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Thumbnail of Paul Kroegel (source)
Paul Kroegel
(9 Jan 1864 - 1948)

German-American conservationist who was the first U.S. Game Warden at Pelican Island, the first U.S. bird sanctuary.


Pelican Island of Indian River

from Florida East Coast Homeseeker (1909)

Photo of pelicans on Pelican Island with bird on nest in foreground
PELICAN ISLAND, INDIAN RIVER. BIRD ON NEST IN FOREGROUND.
Photo by Florida Photo Concern.

Pelican Island, situated in Indian river, Southeast of Sebastian, about twenty miles north of Fort Pierce is one of only three pelican breeding grounds in the United States, and it also has the distinction of being the largest of the three. There is one small island near Tampa and another on the coast of Texas, and all the pelicans that inhabit the waters of the United States are hatched on one or the other of these three islands.

The island is in charge of Mr. Paul Kroegel, of Sebastian, the special commissioner of the government and of the National Audubon Society to look after the birds and protect them from slaughter by thoughtless hunters and boys.

These birds have inhabited this island ever since this country was first explored by the white men who found them there at that time, but upon the advent of the tourist into Florida and down the Indian river a tremendous slaughter took place and had it not been that the Audubon Society persuaded the National Government to extend protection they would have been exterminated. Now that the island has been placed under the care of Mr. Kroegel they have increased rapidly and every year from several thousand nests the young pelicans swim away from the island on their maiden voyage.

Photo of many nesting pelicans on Pelican Island
YOUNG AND OLD PELICANS. NESTS AND EGGS ON PELICAN ISLAND.
Photo by Florida Photo Concern.

The habitation of this island by these birds has killed every vestige of vegetation except a loose coarse grass from which the nests are formed.

The pelican is a very large waterfowl, larger than a swan and remarkable for its enormous bill, at the lower edge of which is attached a pouch of a capacity of many quarts. In obtaining its food the pelican circles around over the water and espying a fish beneath the surface, it makes a rapid clumsy dive and on catching its prey it lazily floats on the water with the fish jumping about in the pouch beneath its bill. The bird elevates its head in the air, dextrously turns the fish about with its head downward, when it is seen to disappear down the long neck of the pelican, giving the appearance of swallowing a plate.

The action of the pelican in flight and in securing its prey is very interesting and they are always eagerly watched by the travelers, and form one of the interesting features of a trip on the Indian river.

Text and images from Florida East Coast Homeseeker (Jun 1909), 11, No.6, 193. (source)


See also:

Nature bears long with those who wrong her. She is patient under abuse. But when abuse has gone too far, when the time of reckoning finally comes, she is equally slow to be appeased and to turn away her wrath. (1882) -- Nathaniel Egleston, who was writing then about deforestation, but speaks equally well about the danger of climate change today.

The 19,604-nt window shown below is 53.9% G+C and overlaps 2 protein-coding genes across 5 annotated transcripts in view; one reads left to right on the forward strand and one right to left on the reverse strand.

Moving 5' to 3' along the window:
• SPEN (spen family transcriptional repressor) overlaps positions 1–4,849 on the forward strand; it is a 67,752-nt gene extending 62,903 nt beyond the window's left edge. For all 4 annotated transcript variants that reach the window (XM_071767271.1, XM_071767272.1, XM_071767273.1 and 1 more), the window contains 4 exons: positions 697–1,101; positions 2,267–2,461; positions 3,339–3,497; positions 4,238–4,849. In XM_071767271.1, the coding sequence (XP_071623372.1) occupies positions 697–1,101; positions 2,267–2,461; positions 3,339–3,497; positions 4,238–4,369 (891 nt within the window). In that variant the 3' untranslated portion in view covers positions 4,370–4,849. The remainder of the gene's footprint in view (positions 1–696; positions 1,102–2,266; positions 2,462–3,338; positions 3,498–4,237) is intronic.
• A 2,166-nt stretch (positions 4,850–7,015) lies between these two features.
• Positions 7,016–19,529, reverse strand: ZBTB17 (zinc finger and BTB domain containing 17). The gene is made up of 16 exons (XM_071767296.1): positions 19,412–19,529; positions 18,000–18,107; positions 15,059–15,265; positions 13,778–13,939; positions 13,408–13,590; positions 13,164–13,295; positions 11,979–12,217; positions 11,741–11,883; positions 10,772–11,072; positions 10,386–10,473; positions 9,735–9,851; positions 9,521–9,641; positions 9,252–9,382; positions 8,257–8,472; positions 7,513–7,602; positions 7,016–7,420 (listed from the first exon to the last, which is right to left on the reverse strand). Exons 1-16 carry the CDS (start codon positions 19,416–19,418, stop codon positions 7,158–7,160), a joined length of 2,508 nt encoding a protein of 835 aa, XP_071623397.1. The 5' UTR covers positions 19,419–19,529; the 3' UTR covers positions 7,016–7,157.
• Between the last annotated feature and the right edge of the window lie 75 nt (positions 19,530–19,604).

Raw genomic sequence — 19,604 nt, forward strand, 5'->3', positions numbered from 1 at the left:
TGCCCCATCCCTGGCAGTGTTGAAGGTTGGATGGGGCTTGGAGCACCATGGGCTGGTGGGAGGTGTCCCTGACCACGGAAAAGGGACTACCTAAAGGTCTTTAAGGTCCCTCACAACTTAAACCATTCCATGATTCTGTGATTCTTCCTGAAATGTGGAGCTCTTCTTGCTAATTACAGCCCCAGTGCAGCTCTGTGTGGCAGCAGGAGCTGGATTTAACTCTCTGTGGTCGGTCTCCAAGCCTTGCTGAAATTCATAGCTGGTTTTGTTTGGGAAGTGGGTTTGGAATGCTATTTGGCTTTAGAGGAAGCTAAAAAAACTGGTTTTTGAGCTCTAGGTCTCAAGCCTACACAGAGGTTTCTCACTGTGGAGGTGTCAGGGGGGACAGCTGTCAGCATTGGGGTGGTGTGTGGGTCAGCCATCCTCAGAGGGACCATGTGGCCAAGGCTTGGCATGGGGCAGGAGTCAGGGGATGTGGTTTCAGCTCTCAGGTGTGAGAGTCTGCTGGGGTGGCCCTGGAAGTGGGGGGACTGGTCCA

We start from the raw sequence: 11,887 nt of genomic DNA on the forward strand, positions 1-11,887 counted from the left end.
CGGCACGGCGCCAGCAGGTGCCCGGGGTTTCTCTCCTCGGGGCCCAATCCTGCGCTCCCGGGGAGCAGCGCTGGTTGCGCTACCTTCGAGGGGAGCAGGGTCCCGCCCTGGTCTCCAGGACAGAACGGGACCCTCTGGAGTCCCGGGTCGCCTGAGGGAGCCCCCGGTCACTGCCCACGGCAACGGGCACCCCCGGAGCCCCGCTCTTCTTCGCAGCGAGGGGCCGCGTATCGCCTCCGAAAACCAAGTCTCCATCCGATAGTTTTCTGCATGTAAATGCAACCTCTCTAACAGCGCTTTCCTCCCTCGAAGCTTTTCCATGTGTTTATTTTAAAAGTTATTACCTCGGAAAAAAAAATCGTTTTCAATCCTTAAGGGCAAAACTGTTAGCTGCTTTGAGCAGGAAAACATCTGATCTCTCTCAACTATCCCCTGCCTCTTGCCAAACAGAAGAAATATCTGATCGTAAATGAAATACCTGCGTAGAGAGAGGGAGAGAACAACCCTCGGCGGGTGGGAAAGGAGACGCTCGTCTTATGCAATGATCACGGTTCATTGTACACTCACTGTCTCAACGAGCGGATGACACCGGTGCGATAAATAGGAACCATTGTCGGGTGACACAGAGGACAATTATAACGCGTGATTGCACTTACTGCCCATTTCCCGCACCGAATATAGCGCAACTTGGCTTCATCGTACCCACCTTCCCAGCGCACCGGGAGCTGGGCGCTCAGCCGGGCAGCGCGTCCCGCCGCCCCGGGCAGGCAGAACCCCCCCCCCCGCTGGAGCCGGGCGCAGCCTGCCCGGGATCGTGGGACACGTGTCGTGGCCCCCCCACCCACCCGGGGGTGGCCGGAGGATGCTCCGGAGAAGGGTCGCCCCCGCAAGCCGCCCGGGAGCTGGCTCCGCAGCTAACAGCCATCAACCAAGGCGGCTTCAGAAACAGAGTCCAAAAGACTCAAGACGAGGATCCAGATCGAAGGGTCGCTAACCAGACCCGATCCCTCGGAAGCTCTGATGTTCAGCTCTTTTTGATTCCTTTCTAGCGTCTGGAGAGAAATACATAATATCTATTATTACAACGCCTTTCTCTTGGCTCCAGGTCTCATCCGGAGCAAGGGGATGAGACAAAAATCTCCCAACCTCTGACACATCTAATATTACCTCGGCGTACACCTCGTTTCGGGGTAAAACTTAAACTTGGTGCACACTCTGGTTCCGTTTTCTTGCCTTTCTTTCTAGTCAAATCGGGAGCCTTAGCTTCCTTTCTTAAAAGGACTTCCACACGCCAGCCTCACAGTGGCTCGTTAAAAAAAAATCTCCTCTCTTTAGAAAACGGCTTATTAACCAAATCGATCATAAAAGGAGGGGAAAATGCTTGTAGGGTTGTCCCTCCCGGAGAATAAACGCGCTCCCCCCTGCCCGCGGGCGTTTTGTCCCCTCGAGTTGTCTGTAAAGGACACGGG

Carl Sagan Thumbnail Carl Sagan: In science it often happens that scientists say, 'You know that's a really good argument; my position is mistaken,' and then they would actually change their minds and you never hear that old view from them again. They really do it. It doesn't happen as often as it should, because scientists are human and change is sometimes painful. But it happens every day. I cannot recall the last time something like that happened in politics or religion. (1987) ...(more by Sagan)

Albert Einstein: I used to wonder how it comes about that the electron is negative. Negative-positive—these are perfectly symmetric in physics. There is no reason whatever to prefer one to the other. Then why is the electron negative? I thought about this for a long time and at last all I could think was “It won the fight!” ...(more by Einstein)

Richard Feynman: It is the facts that matter, not the proofs. Physics can progress without the proofs, but we can't go on without the facts ... if the facts are right, then the proofs are a matter of playing around with the algebra correctly. ...(more by Feynman)
Quotations by: • Albert Einstein • Isaac Newton • Lord Kelvin • Charles Darwin • Srinivasa Ramanujan • Carl Sagan • Florence Nightingale • Thomas Edison • Aristotle • Marie Curie • Benjamin Franklin • Winston Churchill • Galileo Galilei • Sigmund Freud • Robert Bunsen • Louis Pasteur • Theodore Roosevelt • Abraham Lincoln • Ronald Reagan • Leonardo DaVinci • Michio Kaku • Karl Popper • Johann Goethe • Robert Oppenheimer • Charles Kettering  ... (more people)

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